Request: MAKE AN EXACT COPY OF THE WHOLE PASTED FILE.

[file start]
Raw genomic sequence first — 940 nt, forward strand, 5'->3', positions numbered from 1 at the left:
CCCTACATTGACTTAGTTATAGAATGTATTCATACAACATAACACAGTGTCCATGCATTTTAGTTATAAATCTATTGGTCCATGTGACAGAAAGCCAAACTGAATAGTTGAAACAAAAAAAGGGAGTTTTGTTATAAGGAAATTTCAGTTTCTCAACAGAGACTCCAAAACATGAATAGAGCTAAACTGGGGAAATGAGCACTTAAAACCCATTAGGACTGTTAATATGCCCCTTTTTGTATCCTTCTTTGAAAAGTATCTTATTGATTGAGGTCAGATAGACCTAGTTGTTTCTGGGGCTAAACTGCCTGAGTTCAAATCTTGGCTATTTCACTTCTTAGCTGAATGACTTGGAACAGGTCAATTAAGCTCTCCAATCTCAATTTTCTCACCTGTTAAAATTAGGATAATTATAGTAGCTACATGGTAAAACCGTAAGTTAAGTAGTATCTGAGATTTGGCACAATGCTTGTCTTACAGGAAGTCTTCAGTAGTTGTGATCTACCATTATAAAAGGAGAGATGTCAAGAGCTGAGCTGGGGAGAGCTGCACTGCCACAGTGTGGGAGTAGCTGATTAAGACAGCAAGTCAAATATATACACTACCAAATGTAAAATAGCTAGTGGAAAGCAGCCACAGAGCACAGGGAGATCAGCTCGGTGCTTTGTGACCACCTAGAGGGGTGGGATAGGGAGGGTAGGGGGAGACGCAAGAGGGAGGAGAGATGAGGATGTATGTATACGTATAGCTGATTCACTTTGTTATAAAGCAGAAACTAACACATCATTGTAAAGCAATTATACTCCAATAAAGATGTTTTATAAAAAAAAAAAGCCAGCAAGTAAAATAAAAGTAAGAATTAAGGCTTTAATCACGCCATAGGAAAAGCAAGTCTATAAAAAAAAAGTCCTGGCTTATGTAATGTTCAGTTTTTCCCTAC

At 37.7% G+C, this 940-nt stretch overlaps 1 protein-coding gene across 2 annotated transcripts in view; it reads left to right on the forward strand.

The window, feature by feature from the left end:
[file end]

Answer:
Raw genomic sequence first — 940 nt, forward strand, 5'->3', positions numbered from 1 at the left:
CCCTACATTGACTTAGTTATAGAATGTATTCATACAACATAACACAGTGTCCATGCATTTTAGTTATAAATCTATTGGTCCATGTGACAGAAAGCCAAACTGAATAGTTGAAACAAAAAAAGGGAGTTTTGTTATAAGGAAATTTCAGTTTCTCAACAGAGACTCCAAAACATGAATAGAGCTAAACTGGGGAAATGAGCACTTAAAACCCATTAGGACTGTTAATATGCCCCTTTTTGTATCCTTCTTTGAAAAGTATCTTATTGATTGAGGTCAGATAGACCTAGTTGTTTCTGGGGCTAAACTGCCTGAGTTCAAATCTTGGCTATTTCACTTCTTAGCTGAATGACTTGGAACAGGTCAATTAAGCTCTCCAATCTCAATTTTCTCACCTGTTAAAATTAGGATAATTATAGTAGCTACATGGTAAAACCGTAAGTTAAGTAGTATCTGAGATTTGGCACAATGCTTGTCTTACAGGAAGTCTTCAGTAGTTGTGATCTACCATTATAAAAGGAGAGATGTCAAGAGCTGAGCTGGGGAGAGCTGCACTGCCACAGTGTGGGAGTAGCTGATTAAGACAGCAAGTCAAATATATACACTACCAAATGTAAAATAGCTAGTGGAAAGCAGCCACAGAGCACAGGGAGATCAGCTCGGTGCTTTGTGACCACCTAGAGGGGTGGGATAGGGAGGGTAGGGGGAGACGCAAGAGGGAGGAGAGATGAGGATGTATGTATACGTATAGCTGATTCACTTTGTTATAAAGCAGAAACTAACACATCATTGTAAAGCAATTATACTCCAATAAAGATGTTTTATAAAAAAAAAAAGCCAGCAAGTAAAATAAAAGTAAGAATTAAGGCTTTAATCACGCCATAGGAAAAGCAAGTCTATAAAAAAAAAGTCCTGGCTTATGTAATGTTCAGTTTTTCCCTAC

At 37.7% G+C, this 940-nt stretch overlaps 1 protein-coding gene across 2 annotated transcripts in view; it reads left to right on the forward strand.

The window, feature by feature from the left end: